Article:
Re-Posted from the iPinion Syndicate
This past weekend [first weekend in August] Courtney and I celebrated our 2nd anniversary. We decided, instead of gifts, to indulge ourselves to the highest possible degree at the local thrift stores. We did so not because we are broke (although we are not exactly sizing up multi-million dollar yachts and coastal states with no sales tax yet), but rather because buying things second hand is the best way to buy things, and not just because you get more things per dollar.
Being good, law abiding citizens, we self medicate with that wonderful drug sometimes called ‘retail therapy’ just like all our fellow Americans. But because we are trying to be environmentally conscious, and we have seen “The Story of Stuff” (which you should too; if you haven’t seen it, watch it right now before you finish reading this; it’s free online), we want to buy as much stuff as we can while minimizing the energy, waste and pollution that results from buying lots of stuff. While most solutions for buying low impact stuff involve really expensive techniques for making new stuff, one low budget solution is to buy stuff that simply is not new.
If you have a choice between new and used, and you go for used, you are actively reducing demand for new stuff, which means (added up across many individuals and over time, of course) less raw materials used, less fuel burnt, less water turned into toxic sludge, and less waste.
You may think (especially if you do not frequent thrift stores) that shopping would not be the same without getting a bunch of new stuff, but new stuff is not the best thing about shopping. Consider: how often do you enjoy the item you purchased at home as much as you enjoyed picking it out? Since 99% of new stuff is no longer in use just 6 months after it is purchased, I am guessing the answer is somewhere around 1 percent of the time. It isn’t the stuff that you like, it’s buying it.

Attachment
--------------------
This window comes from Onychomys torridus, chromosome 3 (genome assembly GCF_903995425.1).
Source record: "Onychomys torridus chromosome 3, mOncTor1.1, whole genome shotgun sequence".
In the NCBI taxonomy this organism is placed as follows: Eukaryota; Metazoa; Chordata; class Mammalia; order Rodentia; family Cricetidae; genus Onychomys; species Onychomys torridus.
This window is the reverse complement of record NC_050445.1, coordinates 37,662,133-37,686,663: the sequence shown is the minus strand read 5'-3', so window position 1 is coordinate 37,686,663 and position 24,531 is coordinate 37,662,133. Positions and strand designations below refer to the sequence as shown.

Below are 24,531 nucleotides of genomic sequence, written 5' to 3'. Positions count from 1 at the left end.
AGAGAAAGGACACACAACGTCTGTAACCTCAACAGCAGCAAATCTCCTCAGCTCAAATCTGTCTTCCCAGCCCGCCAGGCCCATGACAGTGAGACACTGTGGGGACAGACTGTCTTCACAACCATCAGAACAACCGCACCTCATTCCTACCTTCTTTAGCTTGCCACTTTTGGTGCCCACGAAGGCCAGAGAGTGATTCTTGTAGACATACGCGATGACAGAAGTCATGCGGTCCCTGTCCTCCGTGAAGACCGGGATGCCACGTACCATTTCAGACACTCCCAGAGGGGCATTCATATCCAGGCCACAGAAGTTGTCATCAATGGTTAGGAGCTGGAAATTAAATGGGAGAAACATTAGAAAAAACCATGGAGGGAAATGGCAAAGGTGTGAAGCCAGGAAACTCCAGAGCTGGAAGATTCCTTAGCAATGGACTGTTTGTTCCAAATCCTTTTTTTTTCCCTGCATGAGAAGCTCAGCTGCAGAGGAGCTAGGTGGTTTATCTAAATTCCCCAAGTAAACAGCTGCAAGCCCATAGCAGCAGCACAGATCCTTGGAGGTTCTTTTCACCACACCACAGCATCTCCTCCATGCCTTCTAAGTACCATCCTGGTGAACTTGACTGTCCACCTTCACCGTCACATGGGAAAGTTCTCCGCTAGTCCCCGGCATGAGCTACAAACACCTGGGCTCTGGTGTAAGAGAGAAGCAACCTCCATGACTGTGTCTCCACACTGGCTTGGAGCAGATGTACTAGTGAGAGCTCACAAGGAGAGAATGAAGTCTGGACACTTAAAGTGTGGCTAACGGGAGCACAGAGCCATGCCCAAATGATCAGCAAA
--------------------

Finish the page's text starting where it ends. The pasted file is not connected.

We are a nation of consumers, and we love to shop. Men just as much as women: many men may hate shopping for clothes, but ask the average dude about his ideal BBQ, and you will discover that he loves buying certain things just as much as the average female. This is due, at least in part, to the feeling of control that being a consumer provides. When you walk into a store, there are people being paid to serve you, answer your questions, get another one from the back, and tell you ‘that looks great on you.’ They are doing so because they want your money, but that’s okay; its understood that you have chosen to shop there.
You can get dumped on all day at work, get no respect from your family and friends (not describing my own life here, everyone calm down) but when you are ready to pull out the check book, everyone treats you like a king (or queen). Pretty much all those positive emotional experiences are just as good at second hand stores. The amenities may not be quite so classy, the staff not quite so motivated, but you are still in control of your money and how you spend it. Also, just as ‘new stuff’ stores range from Sears to Saks, so second hand ranges from Goodwill to Crossroads. So whatever your needs, retail therapy is available second hand.
When my wife and I want anything, even if we can afford it new, we always look for it used first, and that is just one more method of experiencing that control. We do it because it is our darn money and we will it spend how we darn well see fit. And I would encourage you to consider doing the same (though of course, I would never dream of telling you to).